USS Alabama (SSBN-731) – armed with 24 × Trident II D-5 ballistic missiles
By U.S. Navy photo by Ray Narimatsu – Public Domain (This image was released by the United States Navy with the ID 101029-N-1325N-005)

As part of their MAD strategy, the Soviet Union developed a ‘Dead Hand’ system (9). This system used seismic, light, radioactivity, and pressure sensors to detect a nuclear strike and then automatically command the launch of retaliatory second-strike weapons, even if the chain of command had otherwise been destroyed. It is believed that Russia still has this capability, although the system might usually be turned off.

The need for a second-strike capability means that, if the Nash equilibrium is to be maintained, nuclear forces have to be maintained in a continual state of alert, ready to fire whenever needed.

For example, beginning in the 1950s, the United States Strategic Air Command (SAC) kept one third of its bombers on alert, ready to take off within 15 minutes to attack targets in the Soviet Union.

When international tensions increased further in the 1960s, part of the bomber fleet was constantly in the air.

How dangerous is it to keep huge numbers of nuclear weapons on a hair trigger?

One misunderstanding… one error… one accident… boom!

The development of anti-ballistic missile systems (ABMs) by both the US and Soviet Union in the 1960s threatened to undermine the balance needed by the MAD doctrine.

Although they were a response to the Soviet’s A-35 ABM system around Moscow, the introduction of ‘Multiple Independently Targeted Re-entry Vehicles’ (MIRV) by the US further threatened the balance.

The US LGM- 118A Peacekeeper was one of the largest MIRVed missiles, holding up to 10 warheads with an individual yield of around 300 kilotons of TNT (a payload equal to about 230 Hiroshima-type bombs). This type of weapon was supposed to have been banned as part of the START II agreement, but unfortunately that has currently been abandoned by both superpowers (10).

The reality is that many civilian leaders and generals, in both the East and West, were not totally convinced about the balance presented by MAD.

Both sides continued to seek an advantage, installing ABM defences and making their weapons more effective even when reducing their numbers through treaties. One result was that a conventional war in Europe, or one involving the use of a small number of nuclear weapons (a ‘limited exchange’), was still likely to result in a full-scale nuclear war.

Reliance on MAD deteriorated when the Soviets invaded Afghanistan in the 1980s, showing that the doctrine could not resolve all threats to the United States’ interests (11)

In 1983, Ronald Reagan called for the introduction of missile defence saying: “To look down at an endless future with both of us sitting here with these horrible missiles aimed at each other and the only thing preventing a holocaust is just so long as no one pulls this trigger — this is unthinkable” (12). Regan sought to make nuclear war impossible, with both sides completely assured that neither could penetrate the other’s missile defences – in the face of that impossibility, nuclear disarmament becomes much more possible. However, his Strategic Defense Initiative (SDI) increased Soviet concerns about the West’s intentions and destabilised the MAD balance.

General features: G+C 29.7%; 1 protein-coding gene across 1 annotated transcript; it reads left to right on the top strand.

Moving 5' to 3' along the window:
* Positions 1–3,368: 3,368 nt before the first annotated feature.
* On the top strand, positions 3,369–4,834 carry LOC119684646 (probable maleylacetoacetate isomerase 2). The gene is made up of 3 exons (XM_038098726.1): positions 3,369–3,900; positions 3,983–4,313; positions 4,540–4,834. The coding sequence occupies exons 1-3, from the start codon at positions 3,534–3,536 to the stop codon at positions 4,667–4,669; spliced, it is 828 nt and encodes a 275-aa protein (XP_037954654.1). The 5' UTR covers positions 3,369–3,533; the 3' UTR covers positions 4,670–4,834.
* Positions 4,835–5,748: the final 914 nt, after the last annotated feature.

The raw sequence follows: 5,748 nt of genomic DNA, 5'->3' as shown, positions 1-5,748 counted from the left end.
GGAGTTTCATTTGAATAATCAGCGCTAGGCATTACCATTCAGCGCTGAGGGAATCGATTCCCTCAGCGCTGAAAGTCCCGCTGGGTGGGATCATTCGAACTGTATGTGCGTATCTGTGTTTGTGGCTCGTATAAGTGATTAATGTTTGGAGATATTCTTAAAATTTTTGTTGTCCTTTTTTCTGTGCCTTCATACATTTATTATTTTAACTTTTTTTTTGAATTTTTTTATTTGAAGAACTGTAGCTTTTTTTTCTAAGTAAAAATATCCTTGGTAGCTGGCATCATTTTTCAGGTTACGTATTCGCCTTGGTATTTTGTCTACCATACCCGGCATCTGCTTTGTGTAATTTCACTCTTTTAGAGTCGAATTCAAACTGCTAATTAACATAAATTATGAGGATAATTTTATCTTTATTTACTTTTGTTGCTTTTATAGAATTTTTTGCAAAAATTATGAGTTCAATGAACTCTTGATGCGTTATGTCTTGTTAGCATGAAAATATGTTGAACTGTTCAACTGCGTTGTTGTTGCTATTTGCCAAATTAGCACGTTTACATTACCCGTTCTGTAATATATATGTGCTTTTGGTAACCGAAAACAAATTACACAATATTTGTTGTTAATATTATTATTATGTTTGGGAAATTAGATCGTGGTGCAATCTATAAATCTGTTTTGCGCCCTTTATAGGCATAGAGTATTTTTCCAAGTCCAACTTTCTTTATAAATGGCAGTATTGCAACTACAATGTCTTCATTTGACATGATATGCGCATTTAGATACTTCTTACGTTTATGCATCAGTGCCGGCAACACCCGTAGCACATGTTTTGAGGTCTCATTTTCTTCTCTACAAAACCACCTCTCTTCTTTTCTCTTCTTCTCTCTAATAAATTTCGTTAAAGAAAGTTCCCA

After all, if you had ICBMs and an effective missile shield, what would stop you from making a first-strike attack?

Although MAD might prevent either party from using nuclear weapons, it also presents a continuous threat to the life of every being on Earth in the process, through both the immediate effects of a massive retaliation and the nuclear winter that would follow.

Ironically, whilst MAD also means that neither side can realistically threaten to use their nuclear weapons, it does not deter a conventional attack.

To stop a Soviet attack on Western Europe, NATO would have had to respond with sub-nuclear forces. But sheer weight of numbers suggest that, unless NATO used WMDs, the Soviets had a strong likelihood of winning that war.

Today, both Russia and the United States continue to hold thousands of warheads in their nuclear arsenals. The conclusion must be that both sides continue to follow the MAD doctrine.


1 – “WILKIE COLLINS AND MUTUALLY ASSURED DESTRUCTION” – The Wilkie Collins Society newsletter, Spring 2009 –

2 – “John Foster Dulles on Massive Retaliation” – John Foster Dulles, “The Evolution of Foreign Policy,” Before the Council of Foreign Relations, New York, N.Y., Department of State, Press Release No. 81 (January 12, 1954) –

3 – “How did we forget about mutually assured destruction?” – Tom de Castella – BBC News Magazine –

4 – “Nash equilibrium” –

5 – “MAD” –  The Cold War TV series, episode 12 – Turner Broadcasting System and the BBC

6 – “The Anti-Ballistic Missile (ABM) Treaty at a Glance” – Arms Control Association –

7 – “Cold War” – Jeremy Isaacs & Taylor Downing (1998)

8 – “The UK’s nuclear deterrent: what you need to know” – UK Defence Nuclear Organisation and Ministry of Defence paper –

9 – “Dead Hand” –

10 – “START II and Its Extension Protocol at a Glance” – Arms Control Association –

11 – “How did the Soviet invasion of Afghanistan impact the Cold War?” –

12 – “Arms Race in the Era of Star Wars” – edited by David Carlton, Carlo Schaerf – Springer, for example